Norovirus is the leading cause of acute gastroenteritis, causing 685 million cases a year. Know its symptoms, how to hydrate to recover without sequelae, and the measures to avoid its contagion.
The diarrheal diseases are the second leading cause of death of young children, and according to WHO, annually kill more than half a million children under five in the world. These deaths could be prevented if everyone had access to safe water and adequate sanitation and hygiene services.
The noroviruses are the most common cause of acute gastroenteritis, with 685 million cases a year, of which 200 million occur in children under five, of whom 50,000 dies, mostly in developing countries. However, noroviruses are also a problem in high-income countries, where they cause an estimated $ 60 billion annually in health care loss and lost productivity for those affected. Up to 90% of the population has antibodies against Norovirus, a fact that reveals how frequent exposure to this pathogen is.
Norovirus outbreaks are more common in winter. There are different types, and not all of them affect humans. Also, the infection depends on some antigens that determine the person’s blood group, so not all individuals have the same susceptibility to infection. Norovirus affects the small intestine, which justifies the acute gastroenteritis it produces.
After the spread of Norovirus by contact with a sick subject or by drinking contaminated water or food, a picture of nausea, vomiting, and diarrhea occurs, usually resolving spontaneously within a few days. The most important thing is to ensure adequate hydration of the affected person. Diarrhea itself is bothersome but not dangerous if dehydration is avoided.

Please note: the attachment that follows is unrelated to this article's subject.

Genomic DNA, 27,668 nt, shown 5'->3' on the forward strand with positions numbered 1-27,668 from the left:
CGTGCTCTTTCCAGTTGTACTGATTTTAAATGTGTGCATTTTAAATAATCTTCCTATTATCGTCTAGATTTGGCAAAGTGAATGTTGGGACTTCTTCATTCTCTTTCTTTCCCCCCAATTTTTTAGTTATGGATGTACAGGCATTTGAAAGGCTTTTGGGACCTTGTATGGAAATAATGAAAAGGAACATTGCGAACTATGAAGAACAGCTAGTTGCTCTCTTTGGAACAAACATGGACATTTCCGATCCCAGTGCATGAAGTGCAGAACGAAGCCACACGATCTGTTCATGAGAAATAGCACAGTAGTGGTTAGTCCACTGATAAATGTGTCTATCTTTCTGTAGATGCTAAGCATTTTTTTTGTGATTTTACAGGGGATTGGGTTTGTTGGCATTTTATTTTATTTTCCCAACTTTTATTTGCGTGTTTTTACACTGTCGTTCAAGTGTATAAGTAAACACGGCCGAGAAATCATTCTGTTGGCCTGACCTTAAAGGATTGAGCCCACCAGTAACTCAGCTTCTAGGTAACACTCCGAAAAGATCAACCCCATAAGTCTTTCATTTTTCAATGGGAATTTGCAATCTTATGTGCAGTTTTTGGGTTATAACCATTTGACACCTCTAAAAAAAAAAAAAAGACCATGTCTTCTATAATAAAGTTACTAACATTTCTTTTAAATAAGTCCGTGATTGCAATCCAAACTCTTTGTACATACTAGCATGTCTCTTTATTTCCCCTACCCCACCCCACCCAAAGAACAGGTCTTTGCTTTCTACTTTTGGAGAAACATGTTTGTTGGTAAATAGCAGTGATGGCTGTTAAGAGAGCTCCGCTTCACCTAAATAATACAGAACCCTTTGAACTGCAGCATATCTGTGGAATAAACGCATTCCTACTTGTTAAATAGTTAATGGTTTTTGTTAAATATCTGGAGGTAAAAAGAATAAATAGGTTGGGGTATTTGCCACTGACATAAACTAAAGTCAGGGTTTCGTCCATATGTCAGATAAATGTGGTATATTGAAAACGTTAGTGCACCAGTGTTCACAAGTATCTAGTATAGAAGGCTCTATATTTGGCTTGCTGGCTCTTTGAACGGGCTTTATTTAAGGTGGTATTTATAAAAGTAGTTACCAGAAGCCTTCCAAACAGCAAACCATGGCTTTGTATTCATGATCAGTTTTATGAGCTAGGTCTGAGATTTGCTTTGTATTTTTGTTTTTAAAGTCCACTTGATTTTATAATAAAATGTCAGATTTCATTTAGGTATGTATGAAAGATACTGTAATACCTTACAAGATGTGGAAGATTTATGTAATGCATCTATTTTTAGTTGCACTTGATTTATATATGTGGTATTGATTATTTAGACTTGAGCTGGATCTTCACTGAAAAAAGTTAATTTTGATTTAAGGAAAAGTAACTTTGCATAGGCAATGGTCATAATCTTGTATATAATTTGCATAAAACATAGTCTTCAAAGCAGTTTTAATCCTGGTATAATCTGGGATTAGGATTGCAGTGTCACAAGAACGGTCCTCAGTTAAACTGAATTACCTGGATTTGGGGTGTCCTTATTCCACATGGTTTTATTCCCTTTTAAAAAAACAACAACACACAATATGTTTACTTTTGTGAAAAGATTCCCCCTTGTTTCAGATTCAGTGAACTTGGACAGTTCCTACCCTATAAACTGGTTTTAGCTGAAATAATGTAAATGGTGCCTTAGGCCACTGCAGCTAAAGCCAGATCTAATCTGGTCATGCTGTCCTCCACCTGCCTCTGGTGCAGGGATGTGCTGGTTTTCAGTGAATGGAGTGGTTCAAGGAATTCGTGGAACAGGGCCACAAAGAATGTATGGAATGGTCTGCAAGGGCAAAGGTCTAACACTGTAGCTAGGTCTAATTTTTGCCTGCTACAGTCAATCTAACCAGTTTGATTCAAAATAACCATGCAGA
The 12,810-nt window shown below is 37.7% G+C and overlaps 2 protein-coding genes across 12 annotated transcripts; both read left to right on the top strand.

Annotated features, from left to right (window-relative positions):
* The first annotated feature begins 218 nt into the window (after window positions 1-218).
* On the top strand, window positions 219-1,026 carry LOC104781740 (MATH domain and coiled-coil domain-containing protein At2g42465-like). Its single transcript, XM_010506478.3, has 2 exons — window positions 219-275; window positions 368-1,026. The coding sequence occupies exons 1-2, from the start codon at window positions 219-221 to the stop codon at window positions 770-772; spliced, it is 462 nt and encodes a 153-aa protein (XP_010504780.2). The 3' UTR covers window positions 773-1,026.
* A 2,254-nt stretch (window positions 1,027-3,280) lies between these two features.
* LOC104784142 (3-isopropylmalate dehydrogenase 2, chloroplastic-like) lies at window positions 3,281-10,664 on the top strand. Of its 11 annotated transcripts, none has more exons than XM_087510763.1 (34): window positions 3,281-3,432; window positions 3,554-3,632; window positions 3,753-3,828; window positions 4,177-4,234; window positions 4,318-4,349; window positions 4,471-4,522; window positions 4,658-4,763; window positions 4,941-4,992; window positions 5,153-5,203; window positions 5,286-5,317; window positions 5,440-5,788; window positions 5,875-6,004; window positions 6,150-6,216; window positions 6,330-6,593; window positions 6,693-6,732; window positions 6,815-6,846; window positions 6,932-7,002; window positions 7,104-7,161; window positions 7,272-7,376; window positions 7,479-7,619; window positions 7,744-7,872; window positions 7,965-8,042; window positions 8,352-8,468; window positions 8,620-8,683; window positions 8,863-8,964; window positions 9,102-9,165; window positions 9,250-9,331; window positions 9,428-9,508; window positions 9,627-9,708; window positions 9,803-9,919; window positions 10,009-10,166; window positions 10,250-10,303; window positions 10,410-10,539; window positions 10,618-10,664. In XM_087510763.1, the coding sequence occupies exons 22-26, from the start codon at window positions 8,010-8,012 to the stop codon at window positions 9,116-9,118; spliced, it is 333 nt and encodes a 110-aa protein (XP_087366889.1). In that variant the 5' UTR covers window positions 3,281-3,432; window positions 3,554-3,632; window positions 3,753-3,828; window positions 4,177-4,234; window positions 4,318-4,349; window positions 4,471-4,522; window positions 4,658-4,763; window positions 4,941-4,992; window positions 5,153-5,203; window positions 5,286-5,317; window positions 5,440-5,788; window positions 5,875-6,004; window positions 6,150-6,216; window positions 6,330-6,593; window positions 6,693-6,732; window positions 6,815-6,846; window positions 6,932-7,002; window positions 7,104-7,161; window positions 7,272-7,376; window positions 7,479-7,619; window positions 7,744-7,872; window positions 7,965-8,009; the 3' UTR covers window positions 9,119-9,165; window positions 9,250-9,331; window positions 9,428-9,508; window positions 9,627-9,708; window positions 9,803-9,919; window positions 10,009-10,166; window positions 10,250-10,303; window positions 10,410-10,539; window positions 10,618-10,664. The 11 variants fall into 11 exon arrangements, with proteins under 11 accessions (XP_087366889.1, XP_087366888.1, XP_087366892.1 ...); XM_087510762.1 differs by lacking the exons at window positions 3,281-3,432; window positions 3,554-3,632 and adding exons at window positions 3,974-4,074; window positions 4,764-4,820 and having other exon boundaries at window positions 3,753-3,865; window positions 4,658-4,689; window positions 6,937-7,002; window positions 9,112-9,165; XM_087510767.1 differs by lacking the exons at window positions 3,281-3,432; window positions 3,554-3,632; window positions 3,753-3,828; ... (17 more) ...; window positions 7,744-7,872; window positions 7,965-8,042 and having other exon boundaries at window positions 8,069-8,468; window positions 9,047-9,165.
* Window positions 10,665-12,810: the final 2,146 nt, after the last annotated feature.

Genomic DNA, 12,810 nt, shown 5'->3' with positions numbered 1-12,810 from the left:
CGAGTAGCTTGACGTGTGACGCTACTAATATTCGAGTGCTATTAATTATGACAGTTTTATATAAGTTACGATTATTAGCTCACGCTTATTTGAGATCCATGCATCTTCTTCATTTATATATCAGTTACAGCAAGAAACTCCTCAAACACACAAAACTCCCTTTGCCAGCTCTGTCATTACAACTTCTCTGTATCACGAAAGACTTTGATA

Unlike rotavirus, there is not yet a vaccine available to prevent norovirus infection. That is why it is important to observe the hygiene measures that are discussed later to avoid contagion. Once the infection has passed, it seems that there is a certain degree of immunity for a few months, but after it is lost so that this disease can be suffered several times again throughout life.
Causes of norovirus infection
The Norovirus is a genus of RNA virus type, belonging to the Calicivirus. Other viruses in the same family are the Vesiviruses (which affect pigs, cats, and marine mammals), Lagovirus (rabbit hemorrhagic fever), Sapovirus( gastroenteritis in humans), and Nebovirus (gastroenteritis in cows). The first Norovirus described in 1972: the Norwalk virus, which is considered the prototype of this group.
Noroviruses are spread from person to person by the fecal-oral route mostly. If you have contact with the feces of an infected person, the infection is acquired very quickly. For example, when changing the diaper of a child with norovirus diarrhea, if the hand is put in the mouth after poor hand hygiene, transmission is likely to occur. Also, vomiting can transmit this virus.
Norovirus infections are very common in the form of outbreaks in communities such as nurseries – this is the case of a recent outbreak in a nursery in Zigong (China) that has affected dozens of children’s homes, cruise ships, or military establishments. Of course, secondary infections also occur in the family once a family member has become ill, especially if they do not carry out sufficient hygiene measures.
Risk of contagion of Norovirus from contaminated food
Another route of infection is through any food that has had contact with water contaminated by stools with the presence of Norovirus. This includes ingesting contaminated water or swimming pools where sick individuals have previously remained because it is easy to swallow a small amount of water surreptitiously. It is also possible that shellfish, fish, or industrial ice may be contaminated.
Norovirus is also relatively resistant to heat up to 140ºC, so eating steamed mussels can pose a risk of contagion. Chlorine can inactivate the virus, but it must be at a sufficient concentration, at least 5.25%.
For all the above, health authorities’ public health measures in the control of outbreaks are essential to avoid contagions.